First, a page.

Paul explained, "Now faith is the substance [or assurance] of things hoped for, the evidence [the demonstration or proof] of things not seen" (Heb. 11:1). Mortals must live by faith, since divine realities are veiled from their physical senses. The invisible truths of the gospel are made manifest by the Holy Spirit and are seen in the lives of people who live by faith, following the daily directions of that Spirit. Though most mortals have not seen the spiritual realities beyond this physical world, they can accept such premises in faith, based on personal spiritual witness(es) and the scriptural record of former and latter-day special witnesses whom God has called and who have experienced these realities firsthand.
True faith is belief plus action. Faith implies not only the mental assent or cognition of belief but also its implementation. Beliefs in things both spiritual and secular impel people to act. Failure to act on the teachings and commandments of Christ implies absence of faith in him. Faith in Jesus Christ impels people to act in behalf of Christ, to follow his example, to do his works. Jesus said, "Not every one that saith unto me, Lord, Lord, shall enter into the kingdom of heaven; but he that doeth the will of my Father which is in heaven" (Matt. 7:21; italics added). James further emphasized that "faith, if it hath not works, is dead, being alone. Yea, a man may say, Thou hast faith, and I have works: shew me thy faith without thy works, and I will shew thee my faith by my works" (James 2:17-18; see also Grace).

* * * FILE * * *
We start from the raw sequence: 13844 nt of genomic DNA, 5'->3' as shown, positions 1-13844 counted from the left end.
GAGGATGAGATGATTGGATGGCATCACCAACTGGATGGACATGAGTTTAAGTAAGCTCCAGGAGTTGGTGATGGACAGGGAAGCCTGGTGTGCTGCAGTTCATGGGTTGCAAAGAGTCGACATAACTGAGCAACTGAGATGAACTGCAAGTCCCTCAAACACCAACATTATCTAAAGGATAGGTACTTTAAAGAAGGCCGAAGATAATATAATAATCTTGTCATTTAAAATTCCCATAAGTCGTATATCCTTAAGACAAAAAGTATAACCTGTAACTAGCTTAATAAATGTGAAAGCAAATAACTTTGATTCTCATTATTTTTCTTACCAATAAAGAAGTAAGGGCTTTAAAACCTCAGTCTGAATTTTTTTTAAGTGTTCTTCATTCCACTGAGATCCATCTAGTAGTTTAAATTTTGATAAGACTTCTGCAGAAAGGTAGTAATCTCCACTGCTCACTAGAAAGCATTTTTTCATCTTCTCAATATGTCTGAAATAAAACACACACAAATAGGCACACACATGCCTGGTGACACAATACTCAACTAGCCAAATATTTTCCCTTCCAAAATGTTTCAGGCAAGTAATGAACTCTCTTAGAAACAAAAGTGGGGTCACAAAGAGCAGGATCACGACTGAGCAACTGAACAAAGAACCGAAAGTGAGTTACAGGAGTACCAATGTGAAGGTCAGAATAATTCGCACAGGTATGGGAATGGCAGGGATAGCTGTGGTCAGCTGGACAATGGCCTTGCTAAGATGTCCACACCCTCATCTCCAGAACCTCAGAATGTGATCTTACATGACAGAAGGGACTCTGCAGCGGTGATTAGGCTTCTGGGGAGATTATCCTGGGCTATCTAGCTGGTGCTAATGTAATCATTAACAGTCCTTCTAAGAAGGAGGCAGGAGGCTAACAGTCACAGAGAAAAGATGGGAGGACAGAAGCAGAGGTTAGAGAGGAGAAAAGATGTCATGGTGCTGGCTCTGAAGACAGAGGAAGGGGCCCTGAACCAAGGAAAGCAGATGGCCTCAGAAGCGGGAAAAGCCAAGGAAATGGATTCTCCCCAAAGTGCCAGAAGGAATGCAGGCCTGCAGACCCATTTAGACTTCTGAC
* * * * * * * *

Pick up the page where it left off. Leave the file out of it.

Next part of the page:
Righteousness leads to greater faith, while sin and wickedness diminish faith. "The just [man] shall live by his faith" (Hab. 2:4). Violating the commandments of God brings a loss of the Spirit of the Lord and a loss of faith, for faith in Jesus Christ is incompatible with disobedience. The Book of Mormon prophet Alma 2 characterized the words of Christ as a seed that is tested as people plant it in their hearts and nourish it. If they desire to see the seed grow, they must give it room and nourish it with their faith. If it is a good seed, it will swell and grow, and they will know that it is good. However, if they neglect the seed, it will wither away. But if they will "nourish the word…by [their] faith with great diligence," it will grow into a tree of life, and they will taste its fruit, which is eternal life (Alma 32:26-43).